As the weather cools, the pork industry increases its vigilance against Porcine Reproductive & Respiratory Syndrome (PRRS). Over the past 20 years, PRRS has emerged as the most economically important disease for U.S. po
Seedcorn maggot is a seed and seedling pest of corn and soybean. Plant injury is especially prevalent during cool and wet springs. The larvae, or maggots, feed on germinating corn and soybean seeds or seedlings.
Social media has become dangerous for wildlife. That's the conclusion of many wildlife officials as they plead with people to stop taking selfies with wildlife and not to use wildlife in their artistic endeavors.
Flood waters are receding, but the challenges in recovery for farmers and livestock producers are just beginning. Beth Doran, Iowa State University Extension and Outreach beef specialist, recommends producers get out in their fields as soon as possible.
With all the negative publicity the animal agriculture industry has withstood in 2015, it's gratifying to find a beacon of reality among the rhetoric. The truth is there - it's just you (and consumers)
A once uncommon virus in pigs that's appearing this year with greater frequency should keep pork producers and local veterinarians vigilant but is no cause for panic, according to an Iowa State University veterina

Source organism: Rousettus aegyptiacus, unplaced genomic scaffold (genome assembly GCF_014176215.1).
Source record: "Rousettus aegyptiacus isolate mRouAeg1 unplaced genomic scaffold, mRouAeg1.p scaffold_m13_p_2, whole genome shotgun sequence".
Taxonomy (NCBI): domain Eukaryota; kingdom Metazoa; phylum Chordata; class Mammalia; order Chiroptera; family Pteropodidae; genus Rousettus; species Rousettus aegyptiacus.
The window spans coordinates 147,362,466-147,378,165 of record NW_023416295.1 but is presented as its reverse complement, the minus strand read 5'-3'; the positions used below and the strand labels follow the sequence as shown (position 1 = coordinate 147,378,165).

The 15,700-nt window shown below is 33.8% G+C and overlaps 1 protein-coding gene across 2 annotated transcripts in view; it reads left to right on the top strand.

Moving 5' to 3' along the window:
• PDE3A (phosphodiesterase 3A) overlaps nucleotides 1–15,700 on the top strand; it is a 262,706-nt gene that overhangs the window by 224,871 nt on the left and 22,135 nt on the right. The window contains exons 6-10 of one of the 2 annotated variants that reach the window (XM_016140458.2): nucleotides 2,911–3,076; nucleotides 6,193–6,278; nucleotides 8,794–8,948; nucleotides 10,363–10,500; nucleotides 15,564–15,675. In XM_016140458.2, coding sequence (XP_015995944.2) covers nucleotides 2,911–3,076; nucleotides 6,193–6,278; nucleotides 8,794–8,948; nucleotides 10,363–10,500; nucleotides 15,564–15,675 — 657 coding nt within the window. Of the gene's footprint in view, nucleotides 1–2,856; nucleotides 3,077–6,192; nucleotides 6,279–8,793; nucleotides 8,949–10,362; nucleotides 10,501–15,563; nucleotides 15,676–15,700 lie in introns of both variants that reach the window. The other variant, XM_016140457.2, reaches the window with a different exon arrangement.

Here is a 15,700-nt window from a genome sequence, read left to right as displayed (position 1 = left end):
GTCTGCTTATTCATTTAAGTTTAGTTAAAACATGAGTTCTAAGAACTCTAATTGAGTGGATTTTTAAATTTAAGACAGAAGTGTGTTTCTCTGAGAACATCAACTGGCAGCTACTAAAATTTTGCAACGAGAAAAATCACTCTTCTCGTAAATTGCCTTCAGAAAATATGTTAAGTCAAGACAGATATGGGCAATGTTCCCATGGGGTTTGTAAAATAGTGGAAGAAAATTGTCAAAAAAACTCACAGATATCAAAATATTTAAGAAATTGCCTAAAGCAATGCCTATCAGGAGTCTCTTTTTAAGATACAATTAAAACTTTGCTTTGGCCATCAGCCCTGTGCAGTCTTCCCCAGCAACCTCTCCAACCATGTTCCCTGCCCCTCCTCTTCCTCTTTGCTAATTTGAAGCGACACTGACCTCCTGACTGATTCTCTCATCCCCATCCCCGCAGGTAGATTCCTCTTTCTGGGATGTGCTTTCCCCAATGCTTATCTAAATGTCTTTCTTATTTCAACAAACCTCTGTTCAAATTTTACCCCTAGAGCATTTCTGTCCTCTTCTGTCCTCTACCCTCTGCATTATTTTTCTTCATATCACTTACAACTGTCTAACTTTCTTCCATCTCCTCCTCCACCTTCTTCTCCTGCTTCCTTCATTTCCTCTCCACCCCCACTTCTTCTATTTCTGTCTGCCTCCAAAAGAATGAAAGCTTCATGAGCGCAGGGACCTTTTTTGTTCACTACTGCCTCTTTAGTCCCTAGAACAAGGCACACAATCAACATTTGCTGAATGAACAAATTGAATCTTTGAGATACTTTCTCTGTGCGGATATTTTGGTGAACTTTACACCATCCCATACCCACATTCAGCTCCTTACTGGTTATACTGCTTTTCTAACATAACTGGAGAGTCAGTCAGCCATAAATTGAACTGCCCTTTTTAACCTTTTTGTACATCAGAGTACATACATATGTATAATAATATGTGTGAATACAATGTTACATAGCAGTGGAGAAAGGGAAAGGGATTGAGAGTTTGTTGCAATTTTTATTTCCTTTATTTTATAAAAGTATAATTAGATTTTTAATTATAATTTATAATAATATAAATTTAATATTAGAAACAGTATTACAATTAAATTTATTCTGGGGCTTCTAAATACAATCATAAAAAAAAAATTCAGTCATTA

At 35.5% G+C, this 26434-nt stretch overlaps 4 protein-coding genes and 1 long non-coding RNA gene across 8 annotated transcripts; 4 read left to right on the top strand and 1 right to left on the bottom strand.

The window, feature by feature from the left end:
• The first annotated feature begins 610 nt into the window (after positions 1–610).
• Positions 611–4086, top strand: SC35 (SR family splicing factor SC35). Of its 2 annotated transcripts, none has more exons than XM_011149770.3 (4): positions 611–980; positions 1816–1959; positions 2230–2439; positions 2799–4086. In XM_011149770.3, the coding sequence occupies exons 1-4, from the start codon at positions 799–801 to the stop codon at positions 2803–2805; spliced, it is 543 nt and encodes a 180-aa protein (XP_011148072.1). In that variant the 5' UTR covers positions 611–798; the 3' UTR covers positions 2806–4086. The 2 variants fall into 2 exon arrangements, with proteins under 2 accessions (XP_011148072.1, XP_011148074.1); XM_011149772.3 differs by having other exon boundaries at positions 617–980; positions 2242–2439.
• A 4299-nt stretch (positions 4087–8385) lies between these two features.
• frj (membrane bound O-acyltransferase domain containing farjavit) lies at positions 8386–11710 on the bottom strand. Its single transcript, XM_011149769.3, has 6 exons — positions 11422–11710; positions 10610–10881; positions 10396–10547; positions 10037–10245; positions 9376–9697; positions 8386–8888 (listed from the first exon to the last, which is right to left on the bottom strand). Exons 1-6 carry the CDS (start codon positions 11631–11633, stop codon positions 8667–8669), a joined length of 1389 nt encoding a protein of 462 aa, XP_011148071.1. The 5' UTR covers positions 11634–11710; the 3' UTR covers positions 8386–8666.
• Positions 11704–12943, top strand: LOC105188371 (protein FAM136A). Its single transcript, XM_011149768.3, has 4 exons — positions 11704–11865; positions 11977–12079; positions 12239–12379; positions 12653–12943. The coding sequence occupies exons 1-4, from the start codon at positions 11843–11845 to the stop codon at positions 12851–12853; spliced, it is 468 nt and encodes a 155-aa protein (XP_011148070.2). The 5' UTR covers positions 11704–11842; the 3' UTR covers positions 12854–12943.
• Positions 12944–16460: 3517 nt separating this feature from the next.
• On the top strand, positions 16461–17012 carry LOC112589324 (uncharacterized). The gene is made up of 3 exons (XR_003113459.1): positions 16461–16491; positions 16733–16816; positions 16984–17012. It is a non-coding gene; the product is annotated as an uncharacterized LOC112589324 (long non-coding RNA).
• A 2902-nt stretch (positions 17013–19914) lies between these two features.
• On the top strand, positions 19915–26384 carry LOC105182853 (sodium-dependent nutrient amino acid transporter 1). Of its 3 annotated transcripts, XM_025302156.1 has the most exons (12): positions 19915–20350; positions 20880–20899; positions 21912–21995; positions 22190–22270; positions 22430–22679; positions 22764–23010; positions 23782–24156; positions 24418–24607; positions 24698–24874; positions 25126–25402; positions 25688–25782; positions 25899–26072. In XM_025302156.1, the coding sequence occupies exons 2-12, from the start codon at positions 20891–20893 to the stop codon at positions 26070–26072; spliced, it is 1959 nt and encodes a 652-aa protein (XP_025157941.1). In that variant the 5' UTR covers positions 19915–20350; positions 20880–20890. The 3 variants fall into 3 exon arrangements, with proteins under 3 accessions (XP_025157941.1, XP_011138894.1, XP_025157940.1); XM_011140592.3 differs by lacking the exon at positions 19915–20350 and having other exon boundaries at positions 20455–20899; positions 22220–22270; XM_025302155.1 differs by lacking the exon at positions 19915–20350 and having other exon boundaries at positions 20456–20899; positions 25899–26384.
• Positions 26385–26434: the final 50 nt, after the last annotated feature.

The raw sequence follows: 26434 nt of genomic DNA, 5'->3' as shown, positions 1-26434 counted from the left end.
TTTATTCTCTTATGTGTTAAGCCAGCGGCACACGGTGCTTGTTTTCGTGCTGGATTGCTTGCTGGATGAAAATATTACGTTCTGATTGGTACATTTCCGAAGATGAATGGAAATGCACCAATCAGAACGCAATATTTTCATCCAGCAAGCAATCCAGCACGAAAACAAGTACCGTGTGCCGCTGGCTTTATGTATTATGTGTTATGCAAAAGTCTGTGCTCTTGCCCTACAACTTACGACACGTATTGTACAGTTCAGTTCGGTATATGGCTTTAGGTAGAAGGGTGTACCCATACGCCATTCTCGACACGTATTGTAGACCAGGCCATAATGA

Livestock producers must become familiar with a new directive regulating certain medications that can be added to the animals' feed, according to Gerald Stokka, North Dakota State University Extension Service vete
Oral fluid testing is a cost-effective and easy method to collect disease information to optimize pig health and productivity and meet today's disease challenges. An oral Ô¨Çuid sample provides an aggregate sample of
Many teenagers would spend spring break catching up on sleep or spending time with friends. However, 17-year-old Kylie Bos is spending it with her father, Jamie Bos, as the Michigan residents haul hay bales to various parts of flood-devastated areas of Nebraska.
Since January, diagnostic labs from across the country have already reported more than 60 accessions positive for Seneca Valley Virus or Senecavirus A. This clearly shows that the disease is far from gone and underscore